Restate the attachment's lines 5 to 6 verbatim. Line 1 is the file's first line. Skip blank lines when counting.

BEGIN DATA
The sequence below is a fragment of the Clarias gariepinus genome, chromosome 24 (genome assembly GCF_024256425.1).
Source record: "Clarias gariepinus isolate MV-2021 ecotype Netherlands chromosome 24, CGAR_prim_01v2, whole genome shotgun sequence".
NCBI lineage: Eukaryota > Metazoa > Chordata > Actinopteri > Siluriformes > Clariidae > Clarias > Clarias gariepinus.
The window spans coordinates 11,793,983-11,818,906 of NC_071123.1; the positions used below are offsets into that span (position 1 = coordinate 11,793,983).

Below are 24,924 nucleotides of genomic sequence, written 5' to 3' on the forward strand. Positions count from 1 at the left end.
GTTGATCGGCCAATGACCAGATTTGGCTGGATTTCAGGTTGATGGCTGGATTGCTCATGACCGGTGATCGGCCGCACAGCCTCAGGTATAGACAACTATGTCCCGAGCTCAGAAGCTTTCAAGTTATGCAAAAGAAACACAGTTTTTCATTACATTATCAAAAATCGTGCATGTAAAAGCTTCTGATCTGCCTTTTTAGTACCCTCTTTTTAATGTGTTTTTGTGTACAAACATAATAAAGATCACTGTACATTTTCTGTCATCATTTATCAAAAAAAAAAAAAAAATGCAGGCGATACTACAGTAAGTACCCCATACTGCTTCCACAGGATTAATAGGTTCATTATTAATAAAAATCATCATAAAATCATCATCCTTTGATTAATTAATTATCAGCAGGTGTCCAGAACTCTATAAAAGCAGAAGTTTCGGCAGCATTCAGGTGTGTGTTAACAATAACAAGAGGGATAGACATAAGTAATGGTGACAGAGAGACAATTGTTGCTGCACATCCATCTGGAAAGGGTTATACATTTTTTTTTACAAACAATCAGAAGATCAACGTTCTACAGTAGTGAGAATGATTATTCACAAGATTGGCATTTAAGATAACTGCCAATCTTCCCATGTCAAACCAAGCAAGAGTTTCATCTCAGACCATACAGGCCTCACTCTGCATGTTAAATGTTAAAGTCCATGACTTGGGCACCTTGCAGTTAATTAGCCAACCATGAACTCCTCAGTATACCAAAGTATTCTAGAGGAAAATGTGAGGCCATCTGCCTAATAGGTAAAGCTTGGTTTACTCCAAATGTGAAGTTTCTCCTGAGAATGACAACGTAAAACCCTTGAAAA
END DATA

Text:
Below are 24,924 nucleotides of genomic sequence, written 5' to 3' on the forward strand. Positions count from 1 at the left end.
GTTGATCGGCCAATGACCAGATTTGGCTGGATTTCAGGTTGATGGCTGGATTGCTCATGACCGGTGATCGGCCGCACAGCCTCAGGTATAGACAACTATGTCCCGAGCTCAGAAGCTTTCAAGTTATGCAAAAGAAACACAGTTTTTCATTACATTATCAAAAATCGTGCATGTAAAAGCTTCTGATCTGCCTTTTTAGTACCCTCTTTTTAATGTGTTTTTGTGTACAAACATAATAAAGATCACTGTACATTTTCTGTCATCATTTATCAAAAAAAAAAAAAAAATGCAGGCGATACTACAGTAAGTACCCCATACTGCTTCCACAGGATTAATAGGTTCATTATTAATAAAAATCATCATAAAATCATCATCCTTTGATTAATTAATTATCAGCAGGTGTCCAGAACTCTATAAAAGCAGAAGTTTCGGCAGCATTCAGGTGTGTGTTAACAATAACAAGAGGGATAGACATAAGTAATGGTGACAGAGAGACAATTGTTGCTGCACATCCATCTGGAAAGGGTTATACATTTTTTTTTACAAACAATCAGAAGATCAACGTTCTACAGTAGTGAGAATGATTATTCACAAGATTGGCATTTAAGATAACTGCCAATCTTCCCATGTCAAACCAAGCAAGAGTTTCATCTCAGACCATACAGGCCTCACTCTGCATGTTAAATGTTAAAGTCCATGACTTGGGCACCTTGCAGTTAATTAGCCAACCATGAACTCCTCAGTATACCAAAGTATTCTAGAGGAAAATGTGAGGCCATCTGCCTAATAGGTAAAGCTTGGTTTACTCCAAATGTGAAGTTTCTCCTGAGAATGACAACGTAAAACCCTTGAAAA